In a five-year study, which included 468 newly diagnosed bladder cancer patients and 534 cancer-free controls, the researchers found that high dietary intake of alpha-tocopherol, one form of vitamin E, significantly reduced the risk of developing bladder cancer.
But gamma-tocopherol, which is consumed in greater amounts than alpha-tocopherol in the United States, offered no protection, say the researchers, led by Xifeng Wu, M.D., Ph.D., associate professor in the Department of Epidemiology at M. D. Anderson, and including nutritionists from Texas Woman's University as well as epidemiologists from M. D. Anderson.
"High intake of vitamin E from dietary sources was associated with a 42 percent reduced risk of bladder cancer whereas a high intake of vitamin E from diet and supplements combined reduced the risk by 44 percent," says the study's first author, research dietician Ladia Hernandez, M.S., R.D. L.D., research dietitian in the Department of Epidemiology at M. D. Anderson.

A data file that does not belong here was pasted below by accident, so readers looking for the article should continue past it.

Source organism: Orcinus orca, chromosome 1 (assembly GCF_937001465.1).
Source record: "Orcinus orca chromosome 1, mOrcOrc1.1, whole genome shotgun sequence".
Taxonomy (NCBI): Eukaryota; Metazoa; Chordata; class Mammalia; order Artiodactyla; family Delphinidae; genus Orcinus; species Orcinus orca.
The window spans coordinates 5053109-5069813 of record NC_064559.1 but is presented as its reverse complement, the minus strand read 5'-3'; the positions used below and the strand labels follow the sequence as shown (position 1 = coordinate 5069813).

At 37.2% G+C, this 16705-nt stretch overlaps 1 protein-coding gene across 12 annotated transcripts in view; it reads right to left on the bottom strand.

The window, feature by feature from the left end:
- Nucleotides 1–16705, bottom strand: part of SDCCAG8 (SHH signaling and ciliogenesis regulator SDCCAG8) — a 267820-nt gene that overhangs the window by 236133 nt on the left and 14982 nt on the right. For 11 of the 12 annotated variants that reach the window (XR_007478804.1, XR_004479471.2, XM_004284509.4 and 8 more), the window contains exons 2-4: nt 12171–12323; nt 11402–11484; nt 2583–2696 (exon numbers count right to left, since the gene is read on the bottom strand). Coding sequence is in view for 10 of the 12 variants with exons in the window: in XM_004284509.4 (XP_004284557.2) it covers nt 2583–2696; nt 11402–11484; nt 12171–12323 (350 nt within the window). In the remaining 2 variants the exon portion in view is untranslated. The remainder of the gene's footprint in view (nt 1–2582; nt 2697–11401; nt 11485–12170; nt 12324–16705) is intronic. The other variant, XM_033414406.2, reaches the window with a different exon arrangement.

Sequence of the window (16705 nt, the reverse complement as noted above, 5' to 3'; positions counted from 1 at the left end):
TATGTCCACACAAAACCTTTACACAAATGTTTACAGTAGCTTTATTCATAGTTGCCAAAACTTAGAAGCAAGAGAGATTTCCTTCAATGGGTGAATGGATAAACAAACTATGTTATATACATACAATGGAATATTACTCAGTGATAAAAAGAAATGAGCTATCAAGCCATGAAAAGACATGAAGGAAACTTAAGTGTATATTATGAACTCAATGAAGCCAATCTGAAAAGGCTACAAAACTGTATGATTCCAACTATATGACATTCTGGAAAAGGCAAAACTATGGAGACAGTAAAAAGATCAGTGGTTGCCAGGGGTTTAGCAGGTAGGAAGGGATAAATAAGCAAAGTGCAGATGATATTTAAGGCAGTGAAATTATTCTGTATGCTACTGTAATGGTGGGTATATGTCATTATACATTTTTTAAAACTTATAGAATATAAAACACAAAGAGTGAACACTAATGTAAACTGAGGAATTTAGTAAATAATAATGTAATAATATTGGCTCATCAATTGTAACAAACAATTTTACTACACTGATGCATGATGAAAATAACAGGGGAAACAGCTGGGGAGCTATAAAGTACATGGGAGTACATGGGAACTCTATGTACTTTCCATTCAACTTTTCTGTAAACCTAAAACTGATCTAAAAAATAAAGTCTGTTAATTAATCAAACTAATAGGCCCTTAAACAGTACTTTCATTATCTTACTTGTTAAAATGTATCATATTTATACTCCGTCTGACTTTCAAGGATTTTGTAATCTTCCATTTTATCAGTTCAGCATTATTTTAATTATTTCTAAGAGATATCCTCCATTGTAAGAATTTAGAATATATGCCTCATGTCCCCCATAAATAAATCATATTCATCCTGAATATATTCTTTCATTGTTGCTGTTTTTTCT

"The study is not over, but my advice is that everyone should eat a healthy diet that includes fruit, vegetables and nuts," says co-investigator, John Radcliffe, Ph.D., R.D., of the Department of Nutrition and Food Sciences at Texas Woman's University. "Most people now do not meet the recommended dietary allowance of 15 milligrams of vitamin E from their diet; typical dietary intake is 8 milligrams per day."
Many vegetables, nuts, fruits and oils contain both forms of vitamin E, but those richest in alpha-tocopherol include almonds, red and green peppers, spinach, mustard greens, sunflower seeds and vegetable
Contact: Julie Penne
University of Texas M. D. Anderson Cancer Center